It was at that point that the Vice Superior of the Mother House appeared. He called a solicitor, threatened the Victim with calling the Police – and as the Victim left – the Vice Superior shouted after him that all the Victims of the priests of the Comboni Missionary Religious Institute were “money-grabbers”. The Comboni Religious Institute, soon after, laid charges against this Victim of trespassing, stalking and interfering in the life of the Priest who had abused him when that Victim was a child. The Judge of the Criminal Court of Verona threw the charges out as unsubstantiated. The Order, in an act of callous vindictiveness, appealed to the Court. The Judge of the Appeal Court threw out the Appeal as false on the basis that the original charges had already been determined to have had no justification. The Comboni Missionary Religious Institute made no offer to the Victim to pay the very high costs of his defence at the Verona Criminal Court. Such an addition of insult to injury is what other Victims of clerics of that Order have come to expect – but the list is too long to repeat here.

 

The Comboni Missionary Religious Institute in the 21st Century pays lip service, but has complied with the spirit of none of the United Nations Conventions on the Rights of the Child. They have not complied with the Catholic Church’s own Canon Law which requires that all acts against the 6th Commandment are reported to the Congregation for the Doctrine of the Faith. They have not complied with any recommendations of the Nolan and Cumberlege Reports in dealing with the numerous historical allegations of child sexual abuse reported to them. They refused to listen to the former Chair of the Catholic Safeguarding Commission when he tried to counsel them on a number of occasions to adopt the measures of the Catholic Hierarchies document, “Safeguarding with Confidence”. They did not, at the time of the original abuse and, nor have they subsequently, made any reports to the Civil Authorities of the United Kingdom. They have not even followed the measures concerning clerical child abuse that are written in their own Code of Conduct.  That is unsurprising to me having read that Code, for the emphasis of the Code was to avoid “Scandal” – a word which appears in that Code on 19 occasions. When dealing with the matters relating to crimes of child sexual abuse within that Code of Conduct – the words “sin” is used. Stealing sweets is a “sin” – stealing the innocence of a child is a heinous, inhumane and depraved “crime”.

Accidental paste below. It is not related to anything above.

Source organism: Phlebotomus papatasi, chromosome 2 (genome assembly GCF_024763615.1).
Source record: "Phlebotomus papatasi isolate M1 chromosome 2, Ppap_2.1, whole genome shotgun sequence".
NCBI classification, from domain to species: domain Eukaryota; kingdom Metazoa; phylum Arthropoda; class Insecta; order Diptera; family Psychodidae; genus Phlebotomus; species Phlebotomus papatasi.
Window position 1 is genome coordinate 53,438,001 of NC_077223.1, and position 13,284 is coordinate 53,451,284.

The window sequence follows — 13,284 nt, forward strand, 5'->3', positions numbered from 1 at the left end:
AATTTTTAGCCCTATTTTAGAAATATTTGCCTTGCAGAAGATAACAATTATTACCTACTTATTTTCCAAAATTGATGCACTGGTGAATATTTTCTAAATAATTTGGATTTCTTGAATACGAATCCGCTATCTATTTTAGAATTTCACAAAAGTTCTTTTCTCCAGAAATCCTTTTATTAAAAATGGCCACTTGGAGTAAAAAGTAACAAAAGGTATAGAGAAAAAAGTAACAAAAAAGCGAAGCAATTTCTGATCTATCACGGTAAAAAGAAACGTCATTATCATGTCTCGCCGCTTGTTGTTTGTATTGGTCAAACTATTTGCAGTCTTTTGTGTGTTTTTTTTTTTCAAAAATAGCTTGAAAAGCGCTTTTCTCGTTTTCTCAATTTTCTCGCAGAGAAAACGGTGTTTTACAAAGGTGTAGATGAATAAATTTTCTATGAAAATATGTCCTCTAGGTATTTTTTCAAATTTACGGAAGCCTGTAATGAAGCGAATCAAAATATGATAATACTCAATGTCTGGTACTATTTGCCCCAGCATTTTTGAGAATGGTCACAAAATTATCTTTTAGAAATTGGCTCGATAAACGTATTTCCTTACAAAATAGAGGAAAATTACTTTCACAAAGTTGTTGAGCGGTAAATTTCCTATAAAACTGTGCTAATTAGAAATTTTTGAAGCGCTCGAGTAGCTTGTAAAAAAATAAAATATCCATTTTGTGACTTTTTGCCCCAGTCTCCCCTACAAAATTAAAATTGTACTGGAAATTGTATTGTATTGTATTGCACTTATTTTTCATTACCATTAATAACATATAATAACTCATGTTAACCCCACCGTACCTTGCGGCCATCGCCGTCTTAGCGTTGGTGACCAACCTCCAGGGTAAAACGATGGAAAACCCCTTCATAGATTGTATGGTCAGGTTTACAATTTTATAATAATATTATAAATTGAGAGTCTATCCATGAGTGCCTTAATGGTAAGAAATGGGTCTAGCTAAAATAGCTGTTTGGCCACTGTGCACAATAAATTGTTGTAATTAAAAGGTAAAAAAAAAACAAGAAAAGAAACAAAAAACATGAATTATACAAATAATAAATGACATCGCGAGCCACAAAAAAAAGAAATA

What the Comboni Missionary Order have done subsequently is refused to meet the Victims abused by their clerics, they have issued press reports suggesting that the events took place so long ago that the truth cannot now been determined. In doing so they seek to suggest that the many victims of sexual abuse committed by their clerics are false. For my part, and I know that others who were abused would say the same, I can say to them that the abuse inflicted upon me is not a figment of my imagination – and I know that because it happened to me – and I have not forgotten the details of that abuse – and nor will I forget.

 

The perennial wall of unconscionable silence constructed by both the Benedictine Order and the Comboni Missionary Religious Institute to defend their sense of clerical superiority and to protect their establishments from critical oversight will eventually crumble. Indeed, those walls of Catholicism are crumbling around them already. The Orders of the Catholic Church will have a natural, embedded and instinctive reluctance to believe me, of course, but perhaps, instead, they will at least wish to pause for a moment. In doing so, they should look at their contribution to the enormous confusion in the Catholic Church today and the role that they have played in the alienisation of historic Catholic lay communities. Those diminishing communities’ natural distrust of clerics today has been caused by what the Catholic Church itself has done in the name of Catholicism. For their meditation I suggest that they dwell upon those few prophetic words uttered by Pope Benedict XVI, many years before he ascended the Throne of St Peter, as he envisioned the Catholic Church of the future: